- Permission to use crypto passcodes and access certain devices: Estate plans should explicitly permit fiduciaries to use crypto passwords, as well as the cellphones, laptops, and other devices that may contain crypto information. This is critical, even if the fiduciary knows every character in the passcode, in order to avoid running afoul of any state or federal laws, like privacy laws, data protection laws, fraud laws, and more (like the Uniform Prudent Investor Act and the Federal Computer Fraud and Abuse Act, among others).
Beyond specific language and terms, estate plans for cryptocurrency can be devised with various types of trusts that are funded by digital currencies. A couple of options include:
- Irrevocable trusts: Funded by crypto and other assets, irrevocable trusts can be drafted to pay beneficiaries the appreciated value of the trust’s holdings over a certain period of time, with minimal estate and/or gift tax obligations.
- Grantor retained annuity trusts (GRATs): As a type of irrevocable trust, GRATs allow the grantor to retain control over the trust while also passing certain assets, like crypto, to beneficiaries without being subject to gift tax. With GRATs, the grantor reserves the right to retain the assets used to fund the trust, but the beneficiaries may be entitled to any appreciation of those assets.
It’s worth pointing out that, currently, there are NO laws in place that:
- Bar grantors from funding any type of trust with digital currency or other digital assets, like non-fungible tokens (NFTs)
- Dictate the rules or methods for documenting the funding of trusts with digital currency or how crypto passcodes should (and should not) be transferred
Fiduciaries, Crypto, & Estate Plans
Choosing an executor, a trustee, or any fiduciary to oversee an estate plan is always an important choice. With estate plans that include digital currency, however, selecting a trustworthy executor may be more crucial than ever. That’s largely due to the few checks on fiduciaries managing crypto accounts, as opposed to the many checks on their counterparts who oversee more traditional assets.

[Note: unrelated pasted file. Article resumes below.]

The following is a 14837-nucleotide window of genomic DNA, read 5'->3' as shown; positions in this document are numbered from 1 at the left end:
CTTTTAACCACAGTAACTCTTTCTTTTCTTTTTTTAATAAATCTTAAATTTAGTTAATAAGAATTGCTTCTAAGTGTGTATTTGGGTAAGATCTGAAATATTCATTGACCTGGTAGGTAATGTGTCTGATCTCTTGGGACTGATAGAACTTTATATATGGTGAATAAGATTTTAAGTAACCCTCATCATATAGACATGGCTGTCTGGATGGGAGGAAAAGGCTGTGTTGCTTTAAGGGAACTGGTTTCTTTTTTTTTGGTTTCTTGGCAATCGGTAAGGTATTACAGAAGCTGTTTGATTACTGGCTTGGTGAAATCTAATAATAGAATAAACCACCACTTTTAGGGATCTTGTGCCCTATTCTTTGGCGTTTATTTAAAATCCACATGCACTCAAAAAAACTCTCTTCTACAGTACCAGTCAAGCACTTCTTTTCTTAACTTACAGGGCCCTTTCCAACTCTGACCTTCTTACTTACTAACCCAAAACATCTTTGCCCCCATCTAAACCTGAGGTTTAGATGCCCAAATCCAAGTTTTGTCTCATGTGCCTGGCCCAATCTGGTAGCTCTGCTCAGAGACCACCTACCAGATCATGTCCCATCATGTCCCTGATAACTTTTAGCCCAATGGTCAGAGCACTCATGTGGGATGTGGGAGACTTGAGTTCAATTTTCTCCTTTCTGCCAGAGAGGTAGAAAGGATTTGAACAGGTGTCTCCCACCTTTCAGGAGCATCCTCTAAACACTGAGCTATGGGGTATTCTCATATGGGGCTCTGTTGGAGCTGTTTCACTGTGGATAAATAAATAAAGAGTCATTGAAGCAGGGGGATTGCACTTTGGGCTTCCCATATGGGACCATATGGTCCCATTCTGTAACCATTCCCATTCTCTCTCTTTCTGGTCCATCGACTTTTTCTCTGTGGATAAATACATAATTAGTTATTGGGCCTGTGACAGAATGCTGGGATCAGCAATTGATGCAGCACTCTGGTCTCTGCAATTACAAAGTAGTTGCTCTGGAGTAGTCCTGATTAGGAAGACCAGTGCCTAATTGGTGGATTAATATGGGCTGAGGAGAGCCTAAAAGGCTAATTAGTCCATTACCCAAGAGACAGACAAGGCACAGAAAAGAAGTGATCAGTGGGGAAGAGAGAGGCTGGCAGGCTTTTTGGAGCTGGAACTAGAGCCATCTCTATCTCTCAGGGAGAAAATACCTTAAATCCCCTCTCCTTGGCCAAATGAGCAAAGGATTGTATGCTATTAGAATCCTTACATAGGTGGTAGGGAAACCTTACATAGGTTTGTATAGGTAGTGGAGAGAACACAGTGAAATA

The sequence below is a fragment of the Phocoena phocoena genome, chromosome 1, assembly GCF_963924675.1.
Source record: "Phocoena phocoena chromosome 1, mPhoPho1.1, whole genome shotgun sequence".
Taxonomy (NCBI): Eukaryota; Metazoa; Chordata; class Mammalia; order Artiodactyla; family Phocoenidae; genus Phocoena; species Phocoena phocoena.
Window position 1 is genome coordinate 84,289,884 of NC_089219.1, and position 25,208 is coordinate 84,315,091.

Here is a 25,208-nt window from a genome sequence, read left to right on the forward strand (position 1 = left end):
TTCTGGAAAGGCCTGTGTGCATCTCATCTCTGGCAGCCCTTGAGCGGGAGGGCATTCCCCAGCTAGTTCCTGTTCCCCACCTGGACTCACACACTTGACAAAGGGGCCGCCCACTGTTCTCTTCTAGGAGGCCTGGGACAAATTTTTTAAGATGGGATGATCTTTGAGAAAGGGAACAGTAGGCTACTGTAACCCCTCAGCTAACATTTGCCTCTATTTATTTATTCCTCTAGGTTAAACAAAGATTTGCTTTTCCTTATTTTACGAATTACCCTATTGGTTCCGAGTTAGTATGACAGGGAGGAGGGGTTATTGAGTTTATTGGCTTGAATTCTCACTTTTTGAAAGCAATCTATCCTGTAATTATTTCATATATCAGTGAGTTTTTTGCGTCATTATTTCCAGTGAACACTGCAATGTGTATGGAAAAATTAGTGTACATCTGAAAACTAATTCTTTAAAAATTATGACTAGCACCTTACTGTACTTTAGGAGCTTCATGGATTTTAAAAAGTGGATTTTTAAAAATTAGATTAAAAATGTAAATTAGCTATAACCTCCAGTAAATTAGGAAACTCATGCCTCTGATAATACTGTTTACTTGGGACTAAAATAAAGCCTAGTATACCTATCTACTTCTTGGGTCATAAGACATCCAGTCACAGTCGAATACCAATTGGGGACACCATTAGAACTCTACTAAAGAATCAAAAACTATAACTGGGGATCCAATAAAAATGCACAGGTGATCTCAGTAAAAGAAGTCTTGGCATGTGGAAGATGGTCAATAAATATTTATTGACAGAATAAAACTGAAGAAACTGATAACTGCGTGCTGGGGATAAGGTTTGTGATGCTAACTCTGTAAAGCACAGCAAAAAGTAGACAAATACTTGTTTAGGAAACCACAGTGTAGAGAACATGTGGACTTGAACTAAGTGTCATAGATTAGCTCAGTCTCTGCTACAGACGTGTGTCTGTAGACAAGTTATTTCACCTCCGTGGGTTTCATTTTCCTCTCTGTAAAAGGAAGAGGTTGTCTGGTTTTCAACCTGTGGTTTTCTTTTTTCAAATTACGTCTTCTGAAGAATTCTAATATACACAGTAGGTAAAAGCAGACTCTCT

As a result, major problems and additional complications can arise if unethical individuals find themselves in the role of fiduciary with access to passcodes and digital wallets. If that happens, those fiduciaries have nothing stopping them from making unauthorized transfers or investments with cryptocurrencies, whereas banking institutions could have stops in place to prevent unauthorized transfers.
Making matters worse, if a fiduciary completes an unauthorized crypto transfer, tracing that transfer would be possible, but it may be nearly impossible to recover the actual cryptocurrency itself.
Given these facts — as well as the volatility of crypto, the lax regulatory environment, and the potential for unethical fiduciaries — devising an estate plan with crypto is generally best done with an experienced attorney, like an Austin estate planning lawyer.
The Future of Crypto & Blockchains in Estate Planning
With digital currencies shaking up traditional estate planning, most of the focus has centered on how to shoehorn this new digital asset into existing frameworks for estate planning devices and processes. Remarkably, however, some companies are pushing the boundaries and forging new paths, exploring how to use blockchain technology as the basis for certain types of estate planning documents and transactions themselves.
Specifically, these companies, like Will and Testament Coin, Heir, Proof of Existence, and Blockchain Apparatus, are dabbling in the future of blockchains in estate planning with offerings like (but not limited to):
- Notarizing estate planning documents via blockchain
- Executing wills and trusts with blockchain
Some are also working to expand the use of blockchains in estate planning even further, looking into how this technology can be used to:
- Register estate plans as a way to prevent will contests or other complications after death
- Create specific protocols to instantly distribute trust holdings or inheritances to beneficiaries
While it could take years for these innovations to be viable options, they do shed some important light on the future of crypto, blockchains, and estate planning.
Get More Answers About Crypto in Estate Planning & Administration
An Austin estate planning attorney is ready to share more about your options for handling cryptocurrency in estate planning, estate administration, and/or probate. For confidential advice, simply reach out for your no-cost, no-obligation consultation.
Todd A. Wilson
Todd A. Wilson has been practicing law since 2007 with a view to educate all strata of society on the importance of planning their estates and probate administration.